Describing the moment when he learned of Ivan’s disabilities, Mr Cameron told the Sunday Times in 2005: “The news hits you like a freight train.

“You are depressed for a while because you are grieving for the difference between your hopes and the reality. But then you get over that, because he’s wonderful.”

The BBC’s political editor Nick Robinson said Mr Cameron’s experience of looking after Ivan, who needed round-the-clock supervision, had shaped Mr Cameron’s character and his attitude to the NHS.

Friends have previously attributed Mr Cameron’s “modernizing” leadership of the Conservatives to the National Health Service care Ivan received.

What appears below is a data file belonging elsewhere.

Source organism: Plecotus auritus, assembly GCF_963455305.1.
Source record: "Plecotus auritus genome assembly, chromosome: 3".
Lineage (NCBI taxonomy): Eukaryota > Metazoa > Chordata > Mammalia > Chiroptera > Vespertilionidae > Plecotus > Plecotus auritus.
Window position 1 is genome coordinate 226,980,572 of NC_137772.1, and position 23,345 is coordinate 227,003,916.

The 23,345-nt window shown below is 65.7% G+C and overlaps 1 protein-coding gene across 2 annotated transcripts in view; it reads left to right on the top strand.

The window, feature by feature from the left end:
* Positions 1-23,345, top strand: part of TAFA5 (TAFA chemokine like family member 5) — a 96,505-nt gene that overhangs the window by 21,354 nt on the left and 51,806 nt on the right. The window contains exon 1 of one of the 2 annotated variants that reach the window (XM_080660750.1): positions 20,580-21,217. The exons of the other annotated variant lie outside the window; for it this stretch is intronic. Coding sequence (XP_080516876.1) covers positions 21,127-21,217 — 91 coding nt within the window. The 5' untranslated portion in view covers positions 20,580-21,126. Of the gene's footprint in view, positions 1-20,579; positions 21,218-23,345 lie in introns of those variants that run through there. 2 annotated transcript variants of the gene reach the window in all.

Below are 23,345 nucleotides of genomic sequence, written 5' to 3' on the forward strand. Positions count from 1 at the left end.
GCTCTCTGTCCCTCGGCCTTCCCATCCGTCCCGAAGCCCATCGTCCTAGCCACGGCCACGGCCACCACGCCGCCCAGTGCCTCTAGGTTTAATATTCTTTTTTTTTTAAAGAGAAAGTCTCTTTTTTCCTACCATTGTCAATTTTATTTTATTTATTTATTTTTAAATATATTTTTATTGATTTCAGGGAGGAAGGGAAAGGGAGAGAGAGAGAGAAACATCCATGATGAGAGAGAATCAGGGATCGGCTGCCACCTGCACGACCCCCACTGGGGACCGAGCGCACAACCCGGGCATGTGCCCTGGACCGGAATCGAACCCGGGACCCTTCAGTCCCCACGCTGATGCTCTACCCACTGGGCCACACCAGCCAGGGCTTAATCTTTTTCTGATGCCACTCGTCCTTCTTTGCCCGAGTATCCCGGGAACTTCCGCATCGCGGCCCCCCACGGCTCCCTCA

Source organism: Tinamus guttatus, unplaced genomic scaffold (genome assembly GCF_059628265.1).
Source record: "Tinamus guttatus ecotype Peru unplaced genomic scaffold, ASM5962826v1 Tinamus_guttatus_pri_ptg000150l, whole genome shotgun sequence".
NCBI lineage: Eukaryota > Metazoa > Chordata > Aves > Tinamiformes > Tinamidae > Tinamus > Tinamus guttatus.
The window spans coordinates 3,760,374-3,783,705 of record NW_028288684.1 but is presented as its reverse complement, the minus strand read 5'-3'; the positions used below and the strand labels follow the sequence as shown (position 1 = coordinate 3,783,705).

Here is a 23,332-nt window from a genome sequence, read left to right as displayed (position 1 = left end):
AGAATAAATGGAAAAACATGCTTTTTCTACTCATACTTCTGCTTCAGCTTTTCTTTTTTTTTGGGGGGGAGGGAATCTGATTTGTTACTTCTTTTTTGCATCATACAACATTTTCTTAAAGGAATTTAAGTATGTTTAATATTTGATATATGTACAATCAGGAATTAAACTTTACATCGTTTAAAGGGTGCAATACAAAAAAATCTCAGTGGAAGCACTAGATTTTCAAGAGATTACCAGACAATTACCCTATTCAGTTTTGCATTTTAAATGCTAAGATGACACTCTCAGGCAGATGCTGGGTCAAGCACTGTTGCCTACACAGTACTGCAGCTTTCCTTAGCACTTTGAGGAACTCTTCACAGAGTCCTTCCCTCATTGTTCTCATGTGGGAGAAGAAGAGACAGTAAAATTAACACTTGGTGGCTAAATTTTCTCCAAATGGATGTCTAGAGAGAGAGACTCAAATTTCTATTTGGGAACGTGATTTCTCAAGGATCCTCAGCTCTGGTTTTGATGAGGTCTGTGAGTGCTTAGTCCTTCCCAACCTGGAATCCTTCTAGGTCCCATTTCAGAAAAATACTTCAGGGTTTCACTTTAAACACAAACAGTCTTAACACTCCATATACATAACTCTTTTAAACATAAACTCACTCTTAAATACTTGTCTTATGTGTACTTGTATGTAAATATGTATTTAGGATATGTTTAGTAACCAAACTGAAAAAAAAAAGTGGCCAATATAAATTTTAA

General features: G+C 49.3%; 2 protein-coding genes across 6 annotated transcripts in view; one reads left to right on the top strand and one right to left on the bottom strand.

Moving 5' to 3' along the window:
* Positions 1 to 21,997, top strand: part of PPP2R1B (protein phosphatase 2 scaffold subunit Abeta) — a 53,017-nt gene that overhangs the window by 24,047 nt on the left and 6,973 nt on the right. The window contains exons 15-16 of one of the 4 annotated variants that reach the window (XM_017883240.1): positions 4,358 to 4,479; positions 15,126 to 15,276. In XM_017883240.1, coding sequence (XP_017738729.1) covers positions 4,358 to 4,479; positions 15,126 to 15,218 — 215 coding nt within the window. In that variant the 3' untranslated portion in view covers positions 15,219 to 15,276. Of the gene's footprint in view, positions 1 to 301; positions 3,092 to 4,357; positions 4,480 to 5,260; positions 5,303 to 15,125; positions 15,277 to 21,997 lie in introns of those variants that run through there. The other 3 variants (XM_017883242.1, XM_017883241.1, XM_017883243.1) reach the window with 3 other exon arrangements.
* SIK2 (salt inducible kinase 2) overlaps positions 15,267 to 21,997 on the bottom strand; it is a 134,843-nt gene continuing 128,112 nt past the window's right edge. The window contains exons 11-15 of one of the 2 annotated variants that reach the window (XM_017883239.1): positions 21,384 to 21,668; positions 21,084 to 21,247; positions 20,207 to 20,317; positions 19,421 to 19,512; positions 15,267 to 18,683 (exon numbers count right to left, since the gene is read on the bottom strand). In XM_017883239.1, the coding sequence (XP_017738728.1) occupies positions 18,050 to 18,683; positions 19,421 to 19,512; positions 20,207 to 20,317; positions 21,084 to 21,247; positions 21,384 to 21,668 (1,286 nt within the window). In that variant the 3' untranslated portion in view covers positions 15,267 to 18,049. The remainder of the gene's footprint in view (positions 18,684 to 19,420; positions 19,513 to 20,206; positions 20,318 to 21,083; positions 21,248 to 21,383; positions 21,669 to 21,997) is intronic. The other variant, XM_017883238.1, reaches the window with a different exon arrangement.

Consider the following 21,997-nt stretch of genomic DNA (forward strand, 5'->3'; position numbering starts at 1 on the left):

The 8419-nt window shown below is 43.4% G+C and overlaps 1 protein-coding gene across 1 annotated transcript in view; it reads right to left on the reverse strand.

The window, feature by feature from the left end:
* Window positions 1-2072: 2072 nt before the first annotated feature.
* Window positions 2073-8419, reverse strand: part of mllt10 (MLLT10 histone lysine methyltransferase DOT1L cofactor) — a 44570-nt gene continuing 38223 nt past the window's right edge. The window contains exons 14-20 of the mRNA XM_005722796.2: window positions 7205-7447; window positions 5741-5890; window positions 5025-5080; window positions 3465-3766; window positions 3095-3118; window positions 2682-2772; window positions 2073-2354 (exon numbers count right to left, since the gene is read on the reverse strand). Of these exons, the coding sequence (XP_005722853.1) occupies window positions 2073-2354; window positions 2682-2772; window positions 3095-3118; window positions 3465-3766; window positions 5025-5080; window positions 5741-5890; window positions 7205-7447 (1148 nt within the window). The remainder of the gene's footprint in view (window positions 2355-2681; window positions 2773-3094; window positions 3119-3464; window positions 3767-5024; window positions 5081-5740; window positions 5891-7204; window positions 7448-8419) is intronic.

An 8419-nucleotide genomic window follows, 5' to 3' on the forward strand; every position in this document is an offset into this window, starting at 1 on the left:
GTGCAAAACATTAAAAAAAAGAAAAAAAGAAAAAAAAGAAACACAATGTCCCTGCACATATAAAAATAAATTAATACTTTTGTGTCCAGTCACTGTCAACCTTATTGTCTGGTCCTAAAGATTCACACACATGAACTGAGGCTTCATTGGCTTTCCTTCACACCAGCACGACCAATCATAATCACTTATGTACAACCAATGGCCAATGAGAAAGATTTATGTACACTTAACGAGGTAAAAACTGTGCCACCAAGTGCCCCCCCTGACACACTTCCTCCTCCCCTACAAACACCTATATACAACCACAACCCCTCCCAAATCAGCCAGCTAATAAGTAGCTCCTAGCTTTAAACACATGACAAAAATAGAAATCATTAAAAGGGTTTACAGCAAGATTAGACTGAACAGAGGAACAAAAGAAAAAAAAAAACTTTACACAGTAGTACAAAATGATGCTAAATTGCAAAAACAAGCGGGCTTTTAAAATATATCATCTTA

The illness has also helped the Tory leader realize that there is more to life than politics, they have said.

In a 2007 speech, Mr Cameron said: “I help care for a severely disabled child — my son.

“It’s what I do at the start of each day. It’s sharpened my focus on the world of care assessments, eligibility criteria, disability living allowance, respite breaks …

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More than 50 million people in the United States have disabilities, a number that is growing rapidly as the population ages. Experts say disability will soon affect the lives of most Americans. This website attempts to aggregate news and commentary about disability, and to document the efforts of people who are seeking new ways to address familiar challenges.